The Stuxnet Computer Worm and Industrial Control System Security (Defense, Security and Strategies)In September 2010, media reports emerged about a new form of cyber attack that appeared to target Iran, although the actual target, if any, is unknown. Through the use of thumb drives in computers that were not connected to the Internet, a malicious software program known as Stuxnet infected computer systems that were used to control the functioning of a nuclear power plant. Once inside the system, Stuxnet had the ability to degrade or destroy the software on which it operated. This book examines the discovery of the Stuxnet worm which has raised several issues for Congress, including the effect on national security, what the government's response should be, whether an international treaty to curb the use of malicious software is necessary, and how such a treaty could be implemented.

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The Nature of War in the Information Age: Clausewitzian Future Strategy History

The Nature of War in the Information Age: Clausewitzian Future (Strategy and History)There has been a great deal of speculation recently concerning the likely impact of the ‘Information Age‘ on warfare. In this vein, much of the Revolution in Military Affairs (RMA) literature subscribes to the idea that the Information Age will witness a transformation in the very nature of war. In this book, David Lonsdale puts that notion to the test.

Using a range of contexts, the book sets out to look at whether the classical Clausewitzian theory of the nature of war will retain its validity in this new age. The analysis covers the character of the future battlespace, the function of command, and the much-hyped concept of Strategic Information Warfare. Finally, the book broadens its perspective to examine the nature of ‘Information Power' and its implications for geopolitics. Through an assessment of both historical and contemporary case studies (including the events following September 11 and the recent war in Iraq), the author concludes that although the future will see many changes to the conduct of warfare, the nature of war, as given theoretical form by Clausewitz, will remain essentially unchanged.

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Wars of Disruption and Resilience: Cybered Conflict, Power, and National Security (Studies in Security and International Affairs)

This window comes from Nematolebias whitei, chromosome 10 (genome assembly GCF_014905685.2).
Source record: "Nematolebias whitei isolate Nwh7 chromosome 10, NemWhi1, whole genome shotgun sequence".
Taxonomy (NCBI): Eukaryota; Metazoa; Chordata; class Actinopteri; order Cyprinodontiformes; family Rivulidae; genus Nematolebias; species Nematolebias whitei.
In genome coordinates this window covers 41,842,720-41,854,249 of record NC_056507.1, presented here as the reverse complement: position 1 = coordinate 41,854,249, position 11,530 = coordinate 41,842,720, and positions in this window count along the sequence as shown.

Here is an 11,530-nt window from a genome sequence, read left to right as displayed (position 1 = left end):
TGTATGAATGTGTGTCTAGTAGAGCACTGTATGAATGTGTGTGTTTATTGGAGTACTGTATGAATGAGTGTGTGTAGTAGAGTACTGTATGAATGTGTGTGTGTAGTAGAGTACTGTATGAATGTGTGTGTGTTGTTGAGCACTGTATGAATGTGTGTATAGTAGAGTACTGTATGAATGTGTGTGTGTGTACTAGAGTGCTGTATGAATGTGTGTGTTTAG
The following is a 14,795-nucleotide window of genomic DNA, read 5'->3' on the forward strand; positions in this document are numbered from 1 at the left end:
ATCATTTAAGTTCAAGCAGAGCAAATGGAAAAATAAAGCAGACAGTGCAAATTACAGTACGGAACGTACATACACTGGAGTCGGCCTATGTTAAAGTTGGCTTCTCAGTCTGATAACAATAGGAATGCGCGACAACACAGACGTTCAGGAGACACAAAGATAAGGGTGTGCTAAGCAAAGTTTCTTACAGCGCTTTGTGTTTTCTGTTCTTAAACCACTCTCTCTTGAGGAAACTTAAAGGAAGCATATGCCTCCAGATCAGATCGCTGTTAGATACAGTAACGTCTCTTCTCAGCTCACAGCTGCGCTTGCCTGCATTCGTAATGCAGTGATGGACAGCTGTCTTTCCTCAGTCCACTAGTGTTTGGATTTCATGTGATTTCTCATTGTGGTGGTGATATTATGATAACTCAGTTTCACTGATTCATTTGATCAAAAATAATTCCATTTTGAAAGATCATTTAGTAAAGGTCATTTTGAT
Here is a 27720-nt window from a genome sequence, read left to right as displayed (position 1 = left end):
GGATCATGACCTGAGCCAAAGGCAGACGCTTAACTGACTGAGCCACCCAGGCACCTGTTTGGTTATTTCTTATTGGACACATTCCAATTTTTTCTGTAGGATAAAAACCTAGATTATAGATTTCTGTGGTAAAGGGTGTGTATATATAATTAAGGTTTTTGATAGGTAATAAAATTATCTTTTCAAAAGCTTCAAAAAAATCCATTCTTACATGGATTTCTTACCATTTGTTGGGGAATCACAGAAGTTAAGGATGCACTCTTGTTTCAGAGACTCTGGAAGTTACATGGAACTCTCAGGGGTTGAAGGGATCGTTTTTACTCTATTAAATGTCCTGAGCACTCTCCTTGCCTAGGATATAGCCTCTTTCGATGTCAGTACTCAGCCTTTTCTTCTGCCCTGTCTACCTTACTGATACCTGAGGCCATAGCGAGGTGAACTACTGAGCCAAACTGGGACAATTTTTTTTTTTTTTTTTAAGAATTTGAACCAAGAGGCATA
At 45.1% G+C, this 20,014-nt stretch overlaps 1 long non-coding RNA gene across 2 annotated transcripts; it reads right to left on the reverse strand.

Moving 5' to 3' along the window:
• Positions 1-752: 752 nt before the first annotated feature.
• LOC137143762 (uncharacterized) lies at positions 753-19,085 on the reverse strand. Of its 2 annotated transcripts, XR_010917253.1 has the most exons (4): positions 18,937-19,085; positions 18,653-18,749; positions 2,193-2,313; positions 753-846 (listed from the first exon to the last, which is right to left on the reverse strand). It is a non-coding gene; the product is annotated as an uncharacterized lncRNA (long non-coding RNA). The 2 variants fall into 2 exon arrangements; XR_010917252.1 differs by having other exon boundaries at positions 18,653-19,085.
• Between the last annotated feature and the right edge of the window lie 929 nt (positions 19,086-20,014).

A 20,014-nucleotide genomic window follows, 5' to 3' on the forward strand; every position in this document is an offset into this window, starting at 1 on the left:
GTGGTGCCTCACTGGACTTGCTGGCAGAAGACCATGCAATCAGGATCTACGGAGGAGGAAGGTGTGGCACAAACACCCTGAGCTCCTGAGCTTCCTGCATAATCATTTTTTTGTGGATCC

Wars of Disruption and Resilience: Cybered Conflict, Power, and National Security (Studies in Security and International Affairs)Increasingly, the power of a large, complex, wired nation like the United States rests on its ability to disrupt would-be cyber attacks and to be resil­ient against a successful attack or recurring campaign. Addressing the con­cerns of both theorists and those on the national security front lines, Chris C. Demchak presents a unified strategy for survival in an interconnected, ever-messier, more surprising cybered world and examines the institutional adaptations required of our defense, intelligence, energy, and other critical sectors for national security.

Demchak introduces a strategy of “security resilience” against surprise attacks for a cybered world that is divided between modern, digitally vulner­able city-states and more dysfunctional global regions. Its key concepts build on theories of international relations, complexity in social-technical systems, and organizational-institutional adaptation. Demchak tests the strategy for reasonableness in history’s few examples of states disrupting rather than conquering and being resilient to attacks, including ancient Athens and Sparta, several British colonial wars, and two American limited wars. She applies the strategy to modern political, social, and technical challenges and presents three kinds of institutional adaptation that predicate the success of the security resilience strategy in response. Finally, Demchak discusses implications for the future including new forms of cyber aggression like the Stuxnet worm, the rise of the cyber-command concept, and the competition between the U.S. and China as global cyber leaders.